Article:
Why is it so important? Because despite the ubiquity of mobile devices, desktop use is still highly relevant – as noted in this chart from the 2015 Mary Meeker internet trends report, while mobile usage has increased higher and higher, desktop usage has remained relatively stable also.
That’s particularly relevant in the case of Snapchat – for many, particularly older users, Snapchat’s confusing, its user interface is not intuitive, the learning curve is quite steep, etc. But a great many people do, actually, use Snapchat, and they use it alot – being able to showcase the many perspectives of those Snapchat users to people who are not active participants themselves could lead to a huge boost in Snapchat viewership. And given many of those older users are active on desktop PCs…
It could also significantly boost the potential reach of Snapchat content – if every Snapchat story is given its own, unique URL and users are able to share them across each and every platform, that boosts the value of Snap content significantly. Brands would be able to link back to stories about their events, maybe even create their own stories which can be shared to both Snapchat users and non-users alike. For one, it’ll expose Snapchat content to non-believers who might finally see that the app is about way more than just naked photos and teens, but it’ll also better showcase the work of talented Snapchat creators and enable them connect with brands who might be looking to utilize the platform – and with better reach through expanded sharing options for Snapchat content, influencer partnerships like this will no doubt become more popular as time goes on.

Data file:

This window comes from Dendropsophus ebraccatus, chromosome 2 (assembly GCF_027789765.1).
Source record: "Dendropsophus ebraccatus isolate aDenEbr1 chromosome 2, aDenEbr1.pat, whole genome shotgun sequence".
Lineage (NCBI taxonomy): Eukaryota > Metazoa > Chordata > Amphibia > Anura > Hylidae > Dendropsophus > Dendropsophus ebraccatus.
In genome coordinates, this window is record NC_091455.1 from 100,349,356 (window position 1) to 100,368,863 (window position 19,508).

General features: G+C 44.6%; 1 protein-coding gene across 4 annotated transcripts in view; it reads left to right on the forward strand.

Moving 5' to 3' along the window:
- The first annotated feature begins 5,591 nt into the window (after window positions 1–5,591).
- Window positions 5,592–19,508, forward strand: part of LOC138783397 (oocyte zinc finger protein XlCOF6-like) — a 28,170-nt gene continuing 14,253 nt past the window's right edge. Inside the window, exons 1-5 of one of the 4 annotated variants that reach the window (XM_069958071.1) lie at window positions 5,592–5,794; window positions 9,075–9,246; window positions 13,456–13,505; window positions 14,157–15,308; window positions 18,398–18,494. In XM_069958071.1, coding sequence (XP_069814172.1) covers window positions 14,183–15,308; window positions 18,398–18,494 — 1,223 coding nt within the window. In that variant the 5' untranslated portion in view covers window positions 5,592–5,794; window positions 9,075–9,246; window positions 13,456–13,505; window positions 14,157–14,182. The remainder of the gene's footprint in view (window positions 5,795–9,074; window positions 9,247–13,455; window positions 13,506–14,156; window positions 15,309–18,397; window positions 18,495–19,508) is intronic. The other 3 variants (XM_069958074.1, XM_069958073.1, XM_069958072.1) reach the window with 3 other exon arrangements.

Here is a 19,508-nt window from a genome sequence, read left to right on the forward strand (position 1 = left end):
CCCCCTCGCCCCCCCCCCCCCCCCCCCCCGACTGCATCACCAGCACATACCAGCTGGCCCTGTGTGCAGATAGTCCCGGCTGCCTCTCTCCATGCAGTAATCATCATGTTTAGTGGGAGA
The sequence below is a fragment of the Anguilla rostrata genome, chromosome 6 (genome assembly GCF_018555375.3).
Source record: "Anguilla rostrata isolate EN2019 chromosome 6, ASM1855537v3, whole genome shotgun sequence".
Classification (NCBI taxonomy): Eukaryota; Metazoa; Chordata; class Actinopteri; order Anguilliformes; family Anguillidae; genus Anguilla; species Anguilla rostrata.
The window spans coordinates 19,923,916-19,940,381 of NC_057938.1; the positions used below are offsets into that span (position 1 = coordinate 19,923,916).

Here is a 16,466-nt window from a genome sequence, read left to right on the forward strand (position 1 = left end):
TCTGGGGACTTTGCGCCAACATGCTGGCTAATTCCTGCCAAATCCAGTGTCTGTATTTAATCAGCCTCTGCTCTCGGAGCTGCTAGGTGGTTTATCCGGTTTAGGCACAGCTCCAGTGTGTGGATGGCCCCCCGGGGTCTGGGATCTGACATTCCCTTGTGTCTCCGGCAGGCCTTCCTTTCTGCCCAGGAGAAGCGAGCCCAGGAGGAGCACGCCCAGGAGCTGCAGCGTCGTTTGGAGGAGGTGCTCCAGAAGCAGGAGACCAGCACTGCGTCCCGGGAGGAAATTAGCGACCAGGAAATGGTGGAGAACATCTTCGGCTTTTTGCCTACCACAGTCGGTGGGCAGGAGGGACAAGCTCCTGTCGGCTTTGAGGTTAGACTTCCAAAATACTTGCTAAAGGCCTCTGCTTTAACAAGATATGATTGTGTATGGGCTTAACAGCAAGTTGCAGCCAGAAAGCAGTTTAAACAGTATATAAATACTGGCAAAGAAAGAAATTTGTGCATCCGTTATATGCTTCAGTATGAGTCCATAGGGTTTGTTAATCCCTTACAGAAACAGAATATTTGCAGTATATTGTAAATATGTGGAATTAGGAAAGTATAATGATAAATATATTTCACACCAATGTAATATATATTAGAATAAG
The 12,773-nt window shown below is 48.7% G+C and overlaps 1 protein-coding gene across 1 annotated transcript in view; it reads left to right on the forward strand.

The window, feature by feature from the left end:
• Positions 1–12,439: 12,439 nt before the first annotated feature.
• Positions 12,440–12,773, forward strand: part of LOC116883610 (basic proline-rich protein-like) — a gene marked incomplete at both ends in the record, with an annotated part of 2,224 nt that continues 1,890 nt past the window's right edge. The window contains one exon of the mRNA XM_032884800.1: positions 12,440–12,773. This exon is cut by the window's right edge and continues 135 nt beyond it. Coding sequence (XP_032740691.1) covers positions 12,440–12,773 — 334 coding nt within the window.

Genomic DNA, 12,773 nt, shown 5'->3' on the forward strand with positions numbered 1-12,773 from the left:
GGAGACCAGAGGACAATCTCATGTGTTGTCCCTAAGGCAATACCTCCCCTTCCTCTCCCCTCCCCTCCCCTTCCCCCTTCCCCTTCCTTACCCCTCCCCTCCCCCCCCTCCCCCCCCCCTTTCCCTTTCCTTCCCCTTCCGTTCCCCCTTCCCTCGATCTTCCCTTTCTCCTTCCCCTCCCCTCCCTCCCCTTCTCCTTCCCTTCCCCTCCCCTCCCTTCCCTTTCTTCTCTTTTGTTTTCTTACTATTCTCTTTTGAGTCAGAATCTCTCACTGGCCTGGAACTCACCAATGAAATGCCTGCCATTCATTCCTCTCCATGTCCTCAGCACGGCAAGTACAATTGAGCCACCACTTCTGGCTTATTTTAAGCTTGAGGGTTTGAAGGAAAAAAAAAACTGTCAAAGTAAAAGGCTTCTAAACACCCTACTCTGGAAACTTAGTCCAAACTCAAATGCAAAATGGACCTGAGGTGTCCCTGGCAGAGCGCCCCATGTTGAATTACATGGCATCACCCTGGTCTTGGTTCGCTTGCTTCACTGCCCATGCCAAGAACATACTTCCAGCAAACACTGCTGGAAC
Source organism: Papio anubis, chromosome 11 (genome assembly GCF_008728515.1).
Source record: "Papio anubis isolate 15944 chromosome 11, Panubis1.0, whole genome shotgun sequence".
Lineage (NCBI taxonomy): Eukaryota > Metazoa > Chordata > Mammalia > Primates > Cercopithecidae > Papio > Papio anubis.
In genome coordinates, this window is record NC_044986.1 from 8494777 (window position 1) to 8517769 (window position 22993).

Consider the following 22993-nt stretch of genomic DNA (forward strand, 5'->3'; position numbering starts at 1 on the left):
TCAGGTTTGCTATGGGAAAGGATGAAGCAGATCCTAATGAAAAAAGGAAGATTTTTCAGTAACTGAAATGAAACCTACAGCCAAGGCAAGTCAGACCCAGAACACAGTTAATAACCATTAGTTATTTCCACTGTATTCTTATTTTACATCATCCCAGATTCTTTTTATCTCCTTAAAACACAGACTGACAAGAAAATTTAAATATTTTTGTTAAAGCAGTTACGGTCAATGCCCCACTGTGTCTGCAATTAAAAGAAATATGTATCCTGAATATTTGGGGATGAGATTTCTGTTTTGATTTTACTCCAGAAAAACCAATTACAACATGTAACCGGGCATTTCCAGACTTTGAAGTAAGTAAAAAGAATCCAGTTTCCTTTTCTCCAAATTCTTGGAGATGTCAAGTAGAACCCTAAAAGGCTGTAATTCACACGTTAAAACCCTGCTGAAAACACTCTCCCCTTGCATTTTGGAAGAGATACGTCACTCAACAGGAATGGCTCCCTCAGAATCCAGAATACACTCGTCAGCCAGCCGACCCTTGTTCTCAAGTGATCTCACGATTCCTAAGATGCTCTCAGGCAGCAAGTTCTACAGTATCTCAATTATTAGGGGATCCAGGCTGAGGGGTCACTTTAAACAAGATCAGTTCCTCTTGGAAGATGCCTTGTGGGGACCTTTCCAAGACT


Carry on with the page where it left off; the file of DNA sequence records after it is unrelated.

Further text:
But again, this is only a subtle change, at least from the regular Snapchat users’ perspective. Where Snapchat is succeeding, above all else, is that they’re evolving the platform in what feels like a natural and intuitive way, and through a process that’s expanding their potential audience without alienating the devotees they already have. This is crucial for Snapchat – and despite all the noise around the app’s $16 billion valuation, despite the questions about their monetization strategy and growth potential. Despite all these additional pressures and queries, Snapchat is building their empire at their own pace. Surely that’ll have to change is Snapchat, as expected, does publicly list at some time in the near future, but right now, the app is on the right track, and is positioning itself well to capitalize on that huge audience resonance and appeal.
If you’re not taking Snapchat seriously, it might be time to give it another look.